William De Braose constructed the castle c1070, along with the Norman church, on a natural mound and most of the surviving masonry dates from this time. Except for a period of confiscation during the reign of King John, Bramber Castle remained in the ownership of the De Braose family until the line died out in 1324.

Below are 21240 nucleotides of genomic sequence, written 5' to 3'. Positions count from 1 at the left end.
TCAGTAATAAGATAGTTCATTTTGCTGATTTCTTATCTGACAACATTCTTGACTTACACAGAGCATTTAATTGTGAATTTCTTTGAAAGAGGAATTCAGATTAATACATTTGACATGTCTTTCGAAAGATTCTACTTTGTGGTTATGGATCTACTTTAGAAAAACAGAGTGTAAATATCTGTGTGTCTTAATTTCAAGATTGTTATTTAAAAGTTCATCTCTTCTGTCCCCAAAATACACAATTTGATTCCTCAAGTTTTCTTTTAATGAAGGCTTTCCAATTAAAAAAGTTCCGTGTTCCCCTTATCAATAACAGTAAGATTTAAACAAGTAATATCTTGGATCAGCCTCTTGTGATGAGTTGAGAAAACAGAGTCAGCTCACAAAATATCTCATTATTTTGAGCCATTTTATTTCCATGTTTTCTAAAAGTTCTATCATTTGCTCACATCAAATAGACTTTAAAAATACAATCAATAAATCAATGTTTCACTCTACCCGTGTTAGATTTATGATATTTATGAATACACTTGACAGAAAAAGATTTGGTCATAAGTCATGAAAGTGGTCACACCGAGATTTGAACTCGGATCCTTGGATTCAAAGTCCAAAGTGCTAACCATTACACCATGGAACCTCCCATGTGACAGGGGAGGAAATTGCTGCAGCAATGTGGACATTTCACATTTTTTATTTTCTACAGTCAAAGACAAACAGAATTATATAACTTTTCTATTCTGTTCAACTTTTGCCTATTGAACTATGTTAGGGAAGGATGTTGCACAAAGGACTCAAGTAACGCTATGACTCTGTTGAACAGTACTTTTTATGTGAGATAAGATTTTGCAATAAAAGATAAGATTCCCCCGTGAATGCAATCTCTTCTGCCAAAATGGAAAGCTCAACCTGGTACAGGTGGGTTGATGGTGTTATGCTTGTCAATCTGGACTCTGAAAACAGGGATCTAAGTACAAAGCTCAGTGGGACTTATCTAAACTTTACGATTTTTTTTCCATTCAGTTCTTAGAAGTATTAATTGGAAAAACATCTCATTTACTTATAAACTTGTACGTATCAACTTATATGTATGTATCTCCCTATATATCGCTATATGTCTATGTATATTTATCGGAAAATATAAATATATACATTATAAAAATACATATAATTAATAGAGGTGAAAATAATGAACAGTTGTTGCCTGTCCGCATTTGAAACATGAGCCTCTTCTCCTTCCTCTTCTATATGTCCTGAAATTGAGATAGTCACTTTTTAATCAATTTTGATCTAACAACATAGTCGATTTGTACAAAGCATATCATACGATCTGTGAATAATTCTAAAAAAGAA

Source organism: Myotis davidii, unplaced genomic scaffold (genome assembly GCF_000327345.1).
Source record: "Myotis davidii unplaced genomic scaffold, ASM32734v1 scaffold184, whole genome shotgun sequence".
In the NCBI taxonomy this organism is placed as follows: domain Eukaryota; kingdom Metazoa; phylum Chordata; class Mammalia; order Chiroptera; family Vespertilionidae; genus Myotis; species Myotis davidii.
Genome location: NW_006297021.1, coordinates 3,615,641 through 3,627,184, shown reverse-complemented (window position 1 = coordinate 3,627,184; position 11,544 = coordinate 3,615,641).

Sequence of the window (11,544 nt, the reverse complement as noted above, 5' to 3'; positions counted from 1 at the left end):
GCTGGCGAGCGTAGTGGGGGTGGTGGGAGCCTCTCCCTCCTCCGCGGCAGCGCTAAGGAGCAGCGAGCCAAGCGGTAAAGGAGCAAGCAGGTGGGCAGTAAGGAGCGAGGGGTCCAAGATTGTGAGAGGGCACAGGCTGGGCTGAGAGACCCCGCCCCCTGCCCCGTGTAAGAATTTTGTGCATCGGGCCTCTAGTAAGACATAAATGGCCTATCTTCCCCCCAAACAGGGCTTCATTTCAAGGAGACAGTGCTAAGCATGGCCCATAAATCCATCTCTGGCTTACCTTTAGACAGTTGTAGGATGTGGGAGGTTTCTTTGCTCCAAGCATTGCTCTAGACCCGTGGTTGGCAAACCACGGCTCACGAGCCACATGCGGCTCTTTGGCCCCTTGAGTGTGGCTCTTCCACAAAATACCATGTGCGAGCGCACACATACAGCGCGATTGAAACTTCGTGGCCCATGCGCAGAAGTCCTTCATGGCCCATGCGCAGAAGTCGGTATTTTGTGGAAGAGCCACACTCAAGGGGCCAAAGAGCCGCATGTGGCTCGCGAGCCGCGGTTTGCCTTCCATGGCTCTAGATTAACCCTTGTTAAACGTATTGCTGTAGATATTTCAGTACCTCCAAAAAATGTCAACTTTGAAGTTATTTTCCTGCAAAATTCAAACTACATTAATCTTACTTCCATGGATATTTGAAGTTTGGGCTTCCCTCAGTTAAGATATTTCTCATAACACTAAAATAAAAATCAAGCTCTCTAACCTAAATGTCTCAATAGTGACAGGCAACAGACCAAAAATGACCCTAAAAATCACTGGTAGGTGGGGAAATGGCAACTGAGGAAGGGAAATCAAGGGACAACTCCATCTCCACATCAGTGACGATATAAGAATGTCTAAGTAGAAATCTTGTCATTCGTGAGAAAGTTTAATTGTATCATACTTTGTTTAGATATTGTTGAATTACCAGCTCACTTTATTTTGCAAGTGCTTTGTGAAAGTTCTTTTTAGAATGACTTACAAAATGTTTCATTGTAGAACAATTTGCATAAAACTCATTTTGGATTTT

Despite very little surviving, the basic layout of some areas of Bramber Castle can still be identified. The most prominent feature is a large, rugged lump of stone, all that remains of the Gatehouse tower. Still standing to almost its full height, a single window, and some floor joist holes, are clearly visible within the structure. Beyond the Gatehouse are the existing foundations of what is believed to have been living quarters and a guardhouse. The dressed pillars of an entrance can be made out, but the bulk of the remaining walls now consist of only lumps of basic rough stone infill, the better quality dressing stone having long since been quarried away for use elsewhere. Lying to the north of the gatehouse is the original castle motte, its earthen mound rising to a height of some 30 ft (10 m). A short distance away is a section of the curtain wall and, again, this survives to a reasonable height, up to 10 ft (3 m) in places.